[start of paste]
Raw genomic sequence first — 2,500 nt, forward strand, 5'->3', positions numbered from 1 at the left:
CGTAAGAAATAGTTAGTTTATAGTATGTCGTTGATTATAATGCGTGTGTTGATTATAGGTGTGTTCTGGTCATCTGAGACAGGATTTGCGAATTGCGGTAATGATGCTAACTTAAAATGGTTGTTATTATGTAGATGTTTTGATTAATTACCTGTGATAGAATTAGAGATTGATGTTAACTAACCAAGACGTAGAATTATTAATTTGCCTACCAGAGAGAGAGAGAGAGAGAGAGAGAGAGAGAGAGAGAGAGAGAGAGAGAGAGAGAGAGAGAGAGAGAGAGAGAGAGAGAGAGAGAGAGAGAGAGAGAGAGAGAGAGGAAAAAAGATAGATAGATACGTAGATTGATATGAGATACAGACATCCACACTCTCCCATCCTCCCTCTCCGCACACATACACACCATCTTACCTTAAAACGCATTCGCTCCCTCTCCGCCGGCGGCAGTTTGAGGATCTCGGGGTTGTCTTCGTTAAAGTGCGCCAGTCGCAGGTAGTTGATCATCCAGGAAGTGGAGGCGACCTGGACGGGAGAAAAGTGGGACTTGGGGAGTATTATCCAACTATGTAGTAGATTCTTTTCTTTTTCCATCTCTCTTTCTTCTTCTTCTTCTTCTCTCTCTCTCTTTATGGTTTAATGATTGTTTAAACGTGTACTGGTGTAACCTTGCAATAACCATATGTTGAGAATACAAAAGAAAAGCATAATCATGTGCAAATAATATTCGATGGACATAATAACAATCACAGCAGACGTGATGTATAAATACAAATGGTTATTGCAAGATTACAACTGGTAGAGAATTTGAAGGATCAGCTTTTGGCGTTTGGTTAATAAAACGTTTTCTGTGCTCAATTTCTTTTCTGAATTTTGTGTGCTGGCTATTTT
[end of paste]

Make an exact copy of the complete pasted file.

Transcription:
Raw genomic sequence first — 2,500 nt, forward strand, 5'->3', positions numbered from 1 at the left:
CGTAAGAAATAGTTAGTTTATAGTATGTCGTTGATTATAATGCGTGTGTTGATTATAGGTGTGTTCTGGTCATCTGAGACAGGATTTGCGAATTGCGGTAATGATGCTAACTTAAAATGGTTGTTATTATGTAGATGTTTTGATTAATTACCTGTGATAGAATTAGAGATTGATGTTAACTAACCAAGACGTAGAATTATTAATTTGCCTACCAGAGAGAGAGAGAGAGAGAGAGAGAGAGAGAGAGAGAGAGAGAGAGAGAGAGAGAGAGAGAGAGAGAGAGAGAGAGAGAGAGAGAGAGAGAGAGAGAGAGAGAGAGGAAAAAAGATAGATAGATACGTAGATTGATATGAGATACAGACATCCACACTCTCCCATCCTCCCTCTCCGCACACATACACACCATCTTACCTTAAAACGCATTCGCTCCCTCTCCGCCGGCGGCAGTTTGAGGATCTCGGGGTTGTCTTCGTTAAAGTGCGCCAGTCGCAGGTAGTTGATCATCCAGGAAGTGGAGGCGACCTGGACGGGAGAAAAGTGGGACTTGGGGAGTATTATCCAACTATGTAGTAGATTCTTTTCTTTTTCCATCTCTCTTTCTTCTTCTTCTTCTTCTCTCTCTCTCTTTATGGTTTAATGATTGTTTAAACGTGTACTGGTGTAACCTTGCAATAACCATATGTTGAGAATACAAAAGAAAAGCATAATCATGTGCAAATAATATTCGATGGACATAATAACAATCACAGCAGACGTGATGTATAAATACAAATGGTTATTGCAAGATTACAACTGGTAGAGAATTTGAAGGATCAGCTTTTGGCGTTTGGTTAATAAAACGTTTTCTGTGCTCAATTTCTTTTCTGAATTTTGTGTGCTGGCTATTTT